And herein lies the 'myth' of 'resting' a steak. Fuck I hate places that serve an apparently 'rested' stake, which is just a bad cover up for a cold stake.

Re:Perfect temperature (3, Insightful)

zippthorne (748122) | more than 4 years ago | (#32310304)

Look, if you think $12 a plate (e.g. Applebees) is high end, you're not going to the kind of restaurant where timing is critical (although applebees does still make an attempt to come out at the same time...). Not coincidentally, you're also not going to the kind of restaurant where people would consider taking a picture of the food.

Re:Perfect temperature (4, Interesting)

T Murphy (1054674) | more than 4 years ago | (#32309404)

RTFA:

Take the diner who recently ordered a signature dish, Hot Potato-Cold Potato, in which a marble-sized sphere of piping hot Yukon Gold is dropped into a bowl of 40-degree potato soup at the pull of a pin. Eating it at the proper temperature is key to the experience.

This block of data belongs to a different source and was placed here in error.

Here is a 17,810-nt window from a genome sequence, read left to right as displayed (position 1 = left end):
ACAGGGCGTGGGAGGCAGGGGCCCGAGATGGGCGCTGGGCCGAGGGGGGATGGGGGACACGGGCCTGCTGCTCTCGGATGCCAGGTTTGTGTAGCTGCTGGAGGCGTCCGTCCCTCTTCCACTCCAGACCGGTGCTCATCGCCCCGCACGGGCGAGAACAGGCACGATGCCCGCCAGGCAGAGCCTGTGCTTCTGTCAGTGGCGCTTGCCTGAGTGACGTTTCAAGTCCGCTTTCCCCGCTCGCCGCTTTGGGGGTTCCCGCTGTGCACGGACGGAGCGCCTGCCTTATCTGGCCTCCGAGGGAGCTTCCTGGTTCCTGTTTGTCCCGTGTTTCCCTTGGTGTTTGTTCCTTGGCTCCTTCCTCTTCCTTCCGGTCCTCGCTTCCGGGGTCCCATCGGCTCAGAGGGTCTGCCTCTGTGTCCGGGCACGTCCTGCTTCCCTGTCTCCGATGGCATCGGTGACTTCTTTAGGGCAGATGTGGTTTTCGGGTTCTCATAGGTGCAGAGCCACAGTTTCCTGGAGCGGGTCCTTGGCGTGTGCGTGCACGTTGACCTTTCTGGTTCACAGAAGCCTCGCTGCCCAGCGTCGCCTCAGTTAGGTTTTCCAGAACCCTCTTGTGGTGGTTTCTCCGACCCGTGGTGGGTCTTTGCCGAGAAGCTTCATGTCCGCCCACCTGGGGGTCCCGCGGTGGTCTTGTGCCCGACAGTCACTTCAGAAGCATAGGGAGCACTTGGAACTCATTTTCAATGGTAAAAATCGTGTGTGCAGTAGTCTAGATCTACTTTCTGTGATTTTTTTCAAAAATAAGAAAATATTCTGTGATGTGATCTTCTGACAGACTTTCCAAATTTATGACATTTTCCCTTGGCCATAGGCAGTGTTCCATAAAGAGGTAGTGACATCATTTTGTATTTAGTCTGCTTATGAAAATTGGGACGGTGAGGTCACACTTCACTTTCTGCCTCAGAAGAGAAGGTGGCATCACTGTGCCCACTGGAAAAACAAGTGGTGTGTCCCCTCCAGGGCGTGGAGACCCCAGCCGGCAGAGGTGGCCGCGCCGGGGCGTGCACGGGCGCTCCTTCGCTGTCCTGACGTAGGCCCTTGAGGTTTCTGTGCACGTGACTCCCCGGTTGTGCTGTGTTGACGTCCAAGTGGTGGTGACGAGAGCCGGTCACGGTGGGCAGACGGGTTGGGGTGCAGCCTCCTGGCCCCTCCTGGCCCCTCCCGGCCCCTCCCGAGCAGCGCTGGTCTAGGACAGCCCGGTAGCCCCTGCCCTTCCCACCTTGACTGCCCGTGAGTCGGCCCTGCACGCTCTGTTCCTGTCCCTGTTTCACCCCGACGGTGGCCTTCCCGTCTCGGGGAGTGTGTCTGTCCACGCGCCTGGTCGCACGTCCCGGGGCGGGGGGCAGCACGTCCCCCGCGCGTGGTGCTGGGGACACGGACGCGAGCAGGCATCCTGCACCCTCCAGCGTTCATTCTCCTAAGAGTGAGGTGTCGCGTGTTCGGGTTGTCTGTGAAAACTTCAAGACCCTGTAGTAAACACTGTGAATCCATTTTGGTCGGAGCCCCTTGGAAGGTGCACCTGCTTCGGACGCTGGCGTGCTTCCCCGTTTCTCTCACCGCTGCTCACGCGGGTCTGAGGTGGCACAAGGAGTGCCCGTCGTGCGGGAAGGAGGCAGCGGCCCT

Desserts with something fresh out of the oven and ice cream on top are similar- wait even 5 minutes and the melting ice cream hurts the taste and texture noticeably. Now, if they were talking about typical dishes without built-in temperature differences, I might agree with you.

Re:Perfect temperature (1, Insightful)

Anonymous Coward | more than 4 years ago | (#32309618)

Snobs who eat things like the above mentioned dish and call it "an experience" are assholes and the world would probably be a better place if they didn't have a blog.

Re:Perfect temperature (-1, Troll)

Anonymous Coward | more than 4 years ago | (#32309872)

Snobs who eat things like the above mentioned dish and call it "an experience" are assholes and the world would probably be a better place if they didn't have a pulse.

Fixt.

Re:Perfect temperature (0)